Dylan J. Baker

Staff Writer

MANCHESTER - More than forty years in the discussion and the planning, the long-awaited Roundabout project opened to traffic late last week. Then, just as suddenly, it was closed down again.

But that closure was only for a brief 12 hour period between 2 a.m. and 2 p.m. Saturday, Oct. 27, in preparation for the anticipated arrival of Hurricane Sandy. The shutdown allowed Shultz Construction Co., the lead contractors for the project, to accelerate their paving schedule to ensure the storm wouldn't degrade some of their earlier work.

Tricia Hayes, the projects public information officer, said that they were worried about the impacts and possible destruction that Hurricane Sandy would bring.

"The paving was not scheduled until mid-week, but we were quite worried about any kind of erosion that might result as a result of Sandy and it was important to get that base and binder course on there to preserve it the best we could," said Hayes.

Hurricane Sandy was expected to bring high winds and possibly heavy rain. However, according to Hayes, there was no damage done and construction is back on schedule.

Shultz Construction will begin a slow restart to the project to make sure that there was not any damage done to the project, she said.

The storm halted construction until Wednesday, but will resume the final stages of the process before the end of construction season.

"There is still some more paving, plus we still have to do the splitter islands," said Hayes. "That will resolve some of the traffic issues we have been experiencing. We still have the expected street lights to go in and more sidewalk to be finished."

Along with pouring concrete to finish the sidewalks, installing some street lights, and constructing the splitter islands, more work will be done to reshape and clean up the entrance at the Northshire Bookstore, according to Hayes.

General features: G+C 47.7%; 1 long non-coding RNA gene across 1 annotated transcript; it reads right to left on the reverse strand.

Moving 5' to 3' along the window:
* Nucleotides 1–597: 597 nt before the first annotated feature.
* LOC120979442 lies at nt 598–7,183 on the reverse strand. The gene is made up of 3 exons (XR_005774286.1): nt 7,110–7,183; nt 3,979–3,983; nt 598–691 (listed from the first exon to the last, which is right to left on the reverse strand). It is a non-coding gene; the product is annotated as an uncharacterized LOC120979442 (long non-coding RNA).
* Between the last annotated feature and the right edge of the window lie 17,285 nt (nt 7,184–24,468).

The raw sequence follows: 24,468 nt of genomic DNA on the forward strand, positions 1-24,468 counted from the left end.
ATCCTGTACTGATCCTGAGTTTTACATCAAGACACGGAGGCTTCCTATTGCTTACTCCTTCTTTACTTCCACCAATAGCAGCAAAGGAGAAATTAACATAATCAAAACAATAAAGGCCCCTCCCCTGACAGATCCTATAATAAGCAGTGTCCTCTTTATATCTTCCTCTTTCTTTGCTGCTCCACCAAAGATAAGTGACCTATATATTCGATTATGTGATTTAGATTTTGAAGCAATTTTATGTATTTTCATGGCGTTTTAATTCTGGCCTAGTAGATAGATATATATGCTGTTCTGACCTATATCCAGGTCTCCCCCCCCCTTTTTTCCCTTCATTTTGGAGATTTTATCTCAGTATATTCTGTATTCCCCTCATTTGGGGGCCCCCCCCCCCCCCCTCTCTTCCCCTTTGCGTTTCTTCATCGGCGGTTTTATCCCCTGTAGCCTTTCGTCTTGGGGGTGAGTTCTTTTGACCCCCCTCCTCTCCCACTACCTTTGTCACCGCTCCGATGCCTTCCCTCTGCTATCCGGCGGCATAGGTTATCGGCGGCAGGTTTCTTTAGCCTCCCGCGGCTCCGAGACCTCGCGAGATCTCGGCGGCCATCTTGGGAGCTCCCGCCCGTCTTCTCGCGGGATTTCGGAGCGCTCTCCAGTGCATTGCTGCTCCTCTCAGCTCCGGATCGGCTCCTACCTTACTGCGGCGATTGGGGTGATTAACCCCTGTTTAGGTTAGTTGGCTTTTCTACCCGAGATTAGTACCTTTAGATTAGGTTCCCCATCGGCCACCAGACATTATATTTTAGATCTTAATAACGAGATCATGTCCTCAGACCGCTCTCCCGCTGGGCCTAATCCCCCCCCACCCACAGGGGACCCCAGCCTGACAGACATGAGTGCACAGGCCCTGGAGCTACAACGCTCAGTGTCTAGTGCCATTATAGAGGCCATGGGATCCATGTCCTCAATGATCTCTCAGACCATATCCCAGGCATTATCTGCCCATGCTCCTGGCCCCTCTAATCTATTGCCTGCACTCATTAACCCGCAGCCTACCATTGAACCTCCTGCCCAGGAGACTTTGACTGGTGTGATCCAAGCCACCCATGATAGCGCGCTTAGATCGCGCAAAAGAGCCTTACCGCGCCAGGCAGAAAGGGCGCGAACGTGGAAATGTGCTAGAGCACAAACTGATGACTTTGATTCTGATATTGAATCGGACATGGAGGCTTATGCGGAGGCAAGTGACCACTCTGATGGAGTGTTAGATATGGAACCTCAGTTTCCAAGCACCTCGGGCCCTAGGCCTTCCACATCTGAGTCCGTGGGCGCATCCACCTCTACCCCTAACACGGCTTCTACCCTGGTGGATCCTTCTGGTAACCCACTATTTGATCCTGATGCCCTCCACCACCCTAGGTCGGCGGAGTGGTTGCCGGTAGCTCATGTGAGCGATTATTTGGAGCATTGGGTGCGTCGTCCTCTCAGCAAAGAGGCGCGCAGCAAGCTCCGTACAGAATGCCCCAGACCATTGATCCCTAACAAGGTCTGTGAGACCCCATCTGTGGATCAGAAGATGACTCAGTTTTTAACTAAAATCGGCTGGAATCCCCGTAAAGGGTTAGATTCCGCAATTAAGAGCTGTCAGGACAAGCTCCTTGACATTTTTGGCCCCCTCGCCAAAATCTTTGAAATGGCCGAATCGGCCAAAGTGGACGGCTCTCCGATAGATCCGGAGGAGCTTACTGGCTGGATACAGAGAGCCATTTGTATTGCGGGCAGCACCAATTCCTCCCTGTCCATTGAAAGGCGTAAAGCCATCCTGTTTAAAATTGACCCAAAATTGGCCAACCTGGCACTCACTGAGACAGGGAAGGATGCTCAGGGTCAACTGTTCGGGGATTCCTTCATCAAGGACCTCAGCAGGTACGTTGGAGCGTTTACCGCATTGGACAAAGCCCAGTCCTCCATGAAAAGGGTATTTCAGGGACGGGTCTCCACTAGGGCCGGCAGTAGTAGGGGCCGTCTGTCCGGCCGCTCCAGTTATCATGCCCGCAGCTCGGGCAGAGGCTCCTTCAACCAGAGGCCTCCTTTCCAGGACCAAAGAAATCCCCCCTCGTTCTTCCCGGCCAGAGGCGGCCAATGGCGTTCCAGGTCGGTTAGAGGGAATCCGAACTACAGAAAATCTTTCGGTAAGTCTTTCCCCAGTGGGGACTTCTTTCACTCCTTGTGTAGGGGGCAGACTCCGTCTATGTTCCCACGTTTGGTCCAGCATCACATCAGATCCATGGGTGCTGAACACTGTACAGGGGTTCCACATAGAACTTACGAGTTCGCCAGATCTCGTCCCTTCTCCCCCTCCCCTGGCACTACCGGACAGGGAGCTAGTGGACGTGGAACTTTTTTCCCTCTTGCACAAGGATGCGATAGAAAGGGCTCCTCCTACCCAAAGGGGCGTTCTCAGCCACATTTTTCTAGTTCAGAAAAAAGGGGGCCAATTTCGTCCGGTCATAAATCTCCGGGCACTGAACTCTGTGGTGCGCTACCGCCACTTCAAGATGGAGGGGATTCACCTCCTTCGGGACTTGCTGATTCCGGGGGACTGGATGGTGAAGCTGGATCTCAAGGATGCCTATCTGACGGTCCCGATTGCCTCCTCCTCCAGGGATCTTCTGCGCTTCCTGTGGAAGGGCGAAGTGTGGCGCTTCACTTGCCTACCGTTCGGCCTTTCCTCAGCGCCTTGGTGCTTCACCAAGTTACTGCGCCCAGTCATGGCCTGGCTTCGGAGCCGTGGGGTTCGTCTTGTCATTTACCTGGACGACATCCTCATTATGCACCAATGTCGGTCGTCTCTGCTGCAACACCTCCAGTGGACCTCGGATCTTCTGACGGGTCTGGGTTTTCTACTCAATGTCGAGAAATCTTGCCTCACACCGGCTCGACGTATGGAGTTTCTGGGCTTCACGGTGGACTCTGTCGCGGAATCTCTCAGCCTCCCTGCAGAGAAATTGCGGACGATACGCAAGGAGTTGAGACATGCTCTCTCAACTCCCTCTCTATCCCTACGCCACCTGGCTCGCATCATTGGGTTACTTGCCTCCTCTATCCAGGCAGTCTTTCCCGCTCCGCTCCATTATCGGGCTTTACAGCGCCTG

According to the town's Web site, the intersection of Depot and Main streets has long been recognized as a 'choke point' in the middle of town. Intensive studies on how to improve the so-called "Malfunction Junction" began in the early 1990s. Through the efforts of Manchester's Transportation Initiative Committee (TIC), the project evolved from an intersection improvement project to a downtown improvement project which includes improving curbing, sidewalks, and the overall look of the area rather than just roadwork.

Over the weekend a sheriff was stationed at the roundabout to allow for the cement on the last half of the roundabout to cure, not allowing cars to go over the top and ruining the final product.

Hayes said that everyone had to work hard to get this completed before the storm hit and that the teamwork shown was great.

"We have had the cooperation of everyone in order to make this happen," she said. "Contractors, sub-contractors, you name it, had to really pull together and say 'let's protect this and lets get the job done'."

With the roundabout now paved and functional the community can start to see how the roundabout will work and start to add improved traffic flow to the area.

The cost of the project totaled roughly $5 million, and was paid for by federal dollars from the Federal Highway Fund. Other utility work which was added into the project over its long history, came to about an additional $900,000, divided equally between state and local funds, said John O'Keefe, Manchester's town manager.

O'Keefe has been following this project closely since construction started and said so far, he is pleased by how everything is coming together.

"I've spent a ton of time down there and I think it works brilliantly. Traffic seems to move nicely," he said. "The first real test will be Black Friday," referring to Thanksgiving weekend, typically a busy shopping period where the town sees an influx of visitors.

O'Keefe is also surprised by how much positive feedback he has received since the roundabout has been opened. When the project started there was a lot of negativity swarming around the project, and locals were uncertain if the two roundabouts were necessary.

"Since it's been operational I have heard only great things," said O'Keefe.